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Introduction to Business

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Introduction to Business ­MGT 211
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Lesson 29
THE DISTRIBUTION MIX
In selecting a distribution mix, a firm may use any or all of eight distribution channels. The first
four are aimed at getting products to consumers, the fifth is for consumers or business
customers, and the last three are aimed at getting products to business customers. Channel 1
involves direct sales to consumers, Channel 2 includes a retailer. Channel 3 involves both a
retailer and a wholesaler, and Channel 4 includes an agent or broker who enters the system
before the wholesaler and retailer. Channel 5 includes only an agent between the producer
and the customer. Channel 6, which is used extensively for e-commerce, involves a direct sale
to an industrial user. Channel 7, which is used infrequently, entails selling to business users
through wholesalers. Channel 8 includes retail superstores that get products from producers or
wholesalers (or both) for reselling to business customers. Distribution strategies include
intensive, exclusive, and selective distribution, which differ in the number of products and
channel members involved and in the amount of service performed in the channel.
Wholesalers act as distribution intermediaries. They may extend credit as well as store,
repackage, and deliver products to other members of the channel. Full-service and limited-
function merchant wholesalers differ in the number and types of distribution functions they
offer. Unlike wholesalers, agents and brokers never take legal possession of products. Rather
they function as sales and merchandising arms of manufacturers who do not have their own
sales forces. They may also provide such services as advertising and display merchandising.
In e-commerce, e-agents assist Internet users in finding products and best prices.
Retailers fall into two classifications: product line and bargain. Product line retailers include
department stores, supermarkets, hypermarkets, and specialty stores. Bargain retailers
include discount houses, off-price stores, catalog showrooms, factory outlets, warehouse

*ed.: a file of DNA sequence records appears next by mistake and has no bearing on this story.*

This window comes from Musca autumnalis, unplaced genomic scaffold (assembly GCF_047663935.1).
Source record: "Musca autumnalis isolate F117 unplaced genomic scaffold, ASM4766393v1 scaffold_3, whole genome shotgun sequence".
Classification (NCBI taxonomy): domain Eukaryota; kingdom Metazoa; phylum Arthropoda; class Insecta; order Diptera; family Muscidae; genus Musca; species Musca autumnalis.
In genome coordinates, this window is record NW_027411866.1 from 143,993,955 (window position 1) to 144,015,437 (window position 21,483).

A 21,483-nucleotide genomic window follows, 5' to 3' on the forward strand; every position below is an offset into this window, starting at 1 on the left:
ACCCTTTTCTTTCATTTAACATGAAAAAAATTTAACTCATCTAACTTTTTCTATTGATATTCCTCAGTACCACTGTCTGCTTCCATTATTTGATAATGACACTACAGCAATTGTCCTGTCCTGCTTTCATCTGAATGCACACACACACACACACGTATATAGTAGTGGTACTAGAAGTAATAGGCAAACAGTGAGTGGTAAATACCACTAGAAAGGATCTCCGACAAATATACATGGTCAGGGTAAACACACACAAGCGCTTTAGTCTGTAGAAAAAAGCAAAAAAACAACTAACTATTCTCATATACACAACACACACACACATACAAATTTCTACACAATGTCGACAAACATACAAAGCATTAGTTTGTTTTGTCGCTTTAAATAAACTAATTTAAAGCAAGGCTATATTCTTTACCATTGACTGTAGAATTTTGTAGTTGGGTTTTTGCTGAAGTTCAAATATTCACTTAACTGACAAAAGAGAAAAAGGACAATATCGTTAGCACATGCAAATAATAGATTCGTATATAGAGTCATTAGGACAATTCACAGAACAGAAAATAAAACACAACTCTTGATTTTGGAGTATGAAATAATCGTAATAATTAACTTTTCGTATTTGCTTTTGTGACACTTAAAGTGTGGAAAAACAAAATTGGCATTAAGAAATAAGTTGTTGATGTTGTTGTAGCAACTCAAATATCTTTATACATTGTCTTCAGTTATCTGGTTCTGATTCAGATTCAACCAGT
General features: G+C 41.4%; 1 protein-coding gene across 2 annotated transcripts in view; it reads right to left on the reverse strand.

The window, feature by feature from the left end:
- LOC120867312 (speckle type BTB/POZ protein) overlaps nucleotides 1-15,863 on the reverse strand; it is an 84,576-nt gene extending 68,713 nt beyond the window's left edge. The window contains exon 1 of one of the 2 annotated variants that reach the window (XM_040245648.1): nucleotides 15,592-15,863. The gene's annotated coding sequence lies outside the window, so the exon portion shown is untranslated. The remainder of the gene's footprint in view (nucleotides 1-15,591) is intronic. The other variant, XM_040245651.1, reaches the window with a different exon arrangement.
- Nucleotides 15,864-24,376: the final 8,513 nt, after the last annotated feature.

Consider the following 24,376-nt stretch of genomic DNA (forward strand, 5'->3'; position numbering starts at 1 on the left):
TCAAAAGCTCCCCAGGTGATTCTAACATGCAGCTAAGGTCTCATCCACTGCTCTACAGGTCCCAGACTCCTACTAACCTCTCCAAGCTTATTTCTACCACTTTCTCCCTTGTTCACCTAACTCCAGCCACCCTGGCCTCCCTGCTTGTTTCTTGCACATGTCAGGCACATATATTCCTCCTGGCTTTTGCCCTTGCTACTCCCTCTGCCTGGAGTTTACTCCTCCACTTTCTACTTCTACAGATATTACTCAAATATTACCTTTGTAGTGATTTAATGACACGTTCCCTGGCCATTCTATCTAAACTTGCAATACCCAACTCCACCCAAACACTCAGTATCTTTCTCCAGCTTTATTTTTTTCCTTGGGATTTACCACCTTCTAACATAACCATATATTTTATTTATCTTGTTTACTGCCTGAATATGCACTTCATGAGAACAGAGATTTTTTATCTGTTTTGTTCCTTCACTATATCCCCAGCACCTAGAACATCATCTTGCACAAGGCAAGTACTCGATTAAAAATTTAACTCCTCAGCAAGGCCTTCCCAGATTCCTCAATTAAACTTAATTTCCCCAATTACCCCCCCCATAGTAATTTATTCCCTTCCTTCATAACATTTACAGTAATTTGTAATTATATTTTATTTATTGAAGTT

clubs, and convenience stores. These retailers differ in terms of size, goods and services
offered, and pricing. Some retailing also takes place without stores. Non-store retailing may
use direct mail catalogs, vending machines, video marketing, telemarketing, electronic
retailing, and direct selling. Internet retail shopping includes electronic storefronts where
customers can examine a store's products, receive information about sellers and their
products, place orders, and make payments electronically. Customers can also visit
cybermalls­collections of virtual storefronts representing a variety of product lines on the
Internet.
Physical distribution includes all the activities needed to move products from manufacturers to
consumers, including customer service, warehousing, and transportation of products.
Warehouses may be public or private and may function either as long-term storage
warehouses or as distribution centers. In addition to storage, insurance, and wage-related
costs, the cost of warehousing goods also includes inventory control (maintaining adequate
but not excessive supplies) and material handling (transporting, arranging, and retrieving
supplies).
Trucks, railroads, planes, water carriers (boats and barges), and pipelines are the major
transportation modes used in the distribution process. They differ in cost, availability,
reliability, speed, and number of points served. Air is the fastest but most expensive mode;
water carriers are the slowest but least expensive. Since transport companies were deregulated